5. Focus on the individual

Very often, you may find that different people understand the various factors that comprise someone's identity differently. Many people have their ideas and assumptions about what identity is, and these can sometimes be incorrect. A good way to bypass this issue is to treat someone primarily as a unique individual rather than a member of a group and to encourage others to do so. This allows you to remove any unfair assumptions and encourages you to try to understand this person as a unique individual instead.

6. Take action

Most workplaces are going to encounter some issues, even if they're minor or unintentional. When a large group of people work together for a long time, some disagreements or misunderstandings can likely occur. What's important is that you use these incidents as learning opportunities for colleagues to learn more about each other.

In the event of an unintentional problem, take the opportunity to help colleagues learn more about each other. If something intentional occurs, it's important to have a zero-tolerance policy and implement corrective measures. What's most important about taking action is that you do it fairly and treat everyone equally, regardless of who was involved.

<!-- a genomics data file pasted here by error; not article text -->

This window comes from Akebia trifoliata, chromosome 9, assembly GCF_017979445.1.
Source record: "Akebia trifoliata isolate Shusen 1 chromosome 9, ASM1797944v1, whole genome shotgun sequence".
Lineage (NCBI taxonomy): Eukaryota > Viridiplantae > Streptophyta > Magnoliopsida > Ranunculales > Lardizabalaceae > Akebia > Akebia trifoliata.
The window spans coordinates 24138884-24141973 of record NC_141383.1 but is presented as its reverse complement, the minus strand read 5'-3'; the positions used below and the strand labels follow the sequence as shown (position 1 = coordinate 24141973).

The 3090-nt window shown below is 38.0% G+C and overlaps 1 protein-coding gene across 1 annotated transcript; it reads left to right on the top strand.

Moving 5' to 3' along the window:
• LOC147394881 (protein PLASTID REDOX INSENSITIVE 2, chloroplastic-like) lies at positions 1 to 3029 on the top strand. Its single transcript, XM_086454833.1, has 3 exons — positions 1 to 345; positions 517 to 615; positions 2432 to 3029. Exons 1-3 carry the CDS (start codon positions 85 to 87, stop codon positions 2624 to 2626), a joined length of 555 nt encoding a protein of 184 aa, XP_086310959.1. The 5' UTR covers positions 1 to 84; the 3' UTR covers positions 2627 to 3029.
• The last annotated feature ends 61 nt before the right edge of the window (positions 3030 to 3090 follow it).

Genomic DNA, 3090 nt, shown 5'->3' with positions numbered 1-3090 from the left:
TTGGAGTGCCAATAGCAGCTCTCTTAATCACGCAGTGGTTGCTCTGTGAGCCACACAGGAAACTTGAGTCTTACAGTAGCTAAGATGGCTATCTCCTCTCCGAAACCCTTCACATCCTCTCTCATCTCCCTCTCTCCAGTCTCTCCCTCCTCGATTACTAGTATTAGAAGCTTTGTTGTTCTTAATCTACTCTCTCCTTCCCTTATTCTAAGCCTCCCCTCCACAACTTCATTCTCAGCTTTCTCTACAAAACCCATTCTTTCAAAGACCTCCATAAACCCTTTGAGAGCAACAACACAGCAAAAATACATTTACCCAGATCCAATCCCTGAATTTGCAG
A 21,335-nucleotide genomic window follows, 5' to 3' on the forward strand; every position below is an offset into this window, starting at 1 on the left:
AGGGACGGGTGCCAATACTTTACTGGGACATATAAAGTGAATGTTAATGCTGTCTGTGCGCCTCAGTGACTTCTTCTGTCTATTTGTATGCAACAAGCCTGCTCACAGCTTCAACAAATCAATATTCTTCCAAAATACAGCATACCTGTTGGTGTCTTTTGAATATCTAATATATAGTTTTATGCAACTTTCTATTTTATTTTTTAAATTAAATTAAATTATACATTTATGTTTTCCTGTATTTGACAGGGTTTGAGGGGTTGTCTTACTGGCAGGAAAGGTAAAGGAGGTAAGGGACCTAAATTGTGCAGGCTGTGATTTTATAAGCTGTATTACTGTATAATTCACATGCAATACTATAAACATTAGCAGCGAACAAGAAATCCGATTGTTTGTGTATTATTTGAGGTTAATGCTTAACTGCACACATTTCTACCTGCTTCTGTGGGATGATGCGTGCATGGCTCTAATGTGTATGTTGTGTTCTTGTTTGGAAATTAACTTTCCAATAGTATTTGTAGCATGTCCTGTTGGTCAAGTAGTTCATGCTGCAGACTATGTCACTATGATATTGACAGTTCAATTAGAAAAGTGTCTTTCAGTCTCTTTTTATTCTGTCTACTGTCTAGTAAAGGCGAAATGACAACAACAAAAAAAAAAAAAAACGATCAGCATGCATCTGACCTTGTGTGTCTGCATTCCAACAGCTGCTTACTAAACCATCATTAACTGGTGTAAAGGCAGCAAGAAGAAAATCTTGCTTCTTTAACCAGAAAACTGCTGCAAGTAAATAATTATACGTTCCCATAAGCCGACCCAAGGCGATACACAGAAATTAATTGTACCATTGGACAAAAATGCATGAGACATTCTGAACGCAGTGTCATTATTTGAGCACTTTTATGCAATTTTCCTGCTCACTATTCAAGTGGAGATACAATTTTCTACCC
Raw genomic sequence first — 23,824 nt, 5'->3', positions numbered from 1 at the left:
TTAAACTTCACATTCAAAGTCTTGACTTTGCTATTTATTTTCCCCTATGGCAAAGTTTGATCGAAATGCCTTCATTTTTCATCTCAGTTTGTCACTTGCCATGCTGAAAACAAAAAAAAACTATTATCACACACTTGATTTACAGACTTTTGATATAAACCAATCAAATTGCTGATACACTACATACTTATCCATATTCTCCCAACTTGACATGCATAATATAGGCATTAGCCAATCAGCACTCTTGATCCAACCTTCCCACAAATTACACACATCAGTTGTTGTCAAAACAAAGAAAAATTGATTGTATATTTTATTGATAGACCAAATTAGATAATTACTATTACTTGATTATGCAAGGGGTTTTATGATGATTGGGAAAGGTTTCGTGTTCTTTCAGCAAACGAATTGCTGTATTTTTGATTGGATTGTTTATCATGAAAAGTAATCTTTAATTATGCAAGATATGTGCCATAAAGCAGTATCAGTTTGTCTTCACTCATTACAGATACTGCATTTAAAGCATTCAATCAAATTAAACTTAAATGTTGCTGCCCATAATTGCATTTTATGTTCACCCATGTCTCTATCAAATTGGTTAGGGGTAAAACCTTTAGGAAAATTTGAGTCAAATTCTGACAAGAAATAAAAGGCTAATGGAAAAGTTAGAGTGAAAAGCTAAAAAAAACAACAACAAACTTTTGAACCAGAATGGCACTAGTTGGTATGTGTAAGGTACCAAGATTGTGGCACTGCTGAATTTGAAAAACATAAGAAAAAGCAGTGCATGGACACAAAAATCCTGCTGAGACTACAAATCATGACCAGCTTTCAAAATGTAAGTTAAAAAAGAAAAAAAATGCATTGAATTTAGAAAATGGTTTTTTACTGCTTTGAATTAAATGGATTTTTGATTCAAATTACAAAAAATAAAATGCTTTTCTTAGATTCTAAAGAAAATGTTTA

The importance of workplace inclusivity

Encouraging workplace inclusivity can be very beneficial for everyone. Some of the key benefits that in-work inclusion can bring include the following:

Happier staff

A happy workplace is one where everyone is happy and feels appreciated. If your workplace is an inclusive one, then everyone is more likely to feel this way. Simply seeing their colleagues happier due to inclusivity can help others feel happier too.

Attracting talent

If your organisation wants to attract the most talented individuals, it's important to expand the talent pool it recruits from. If your organisation has a reputation for inclusivity, this increases the number of potential candidates. By doing this, you can improve the chances of attracting the most talented professionals.

Related: 11 effective recruitment strategies for attracting top talent

Productivity

Motivation and feeling valued are important contributions to people's willingness to work hard. An inclusive workplace means that everyone feels equally valued and motivated. This means that more people are going to be willing to work harder and increase overall organisational productivity.

Retention

Individuals are much more likely to continue working at a particular company if they feel included and respected. By encouraging inclusivity, you increase the chances of talented individuals staying with you. These people can then contribute to its long-term success and become candidates for leadership positions.

Related: What is an employee retention strategy and why is it important?

Diverse talent

Understanding different cultures, ideologies and religions is a useful skill to have, especially when your organisation interacts with these people. Encouraging inclusivity and having a diverse workforce means that you increase the collective knowledge of your organisation. For example, if you're in a business that's trying to understand the demands of a particular group to sell to them, having people from this group within your teams means that you can get direct input from those who know their demands best.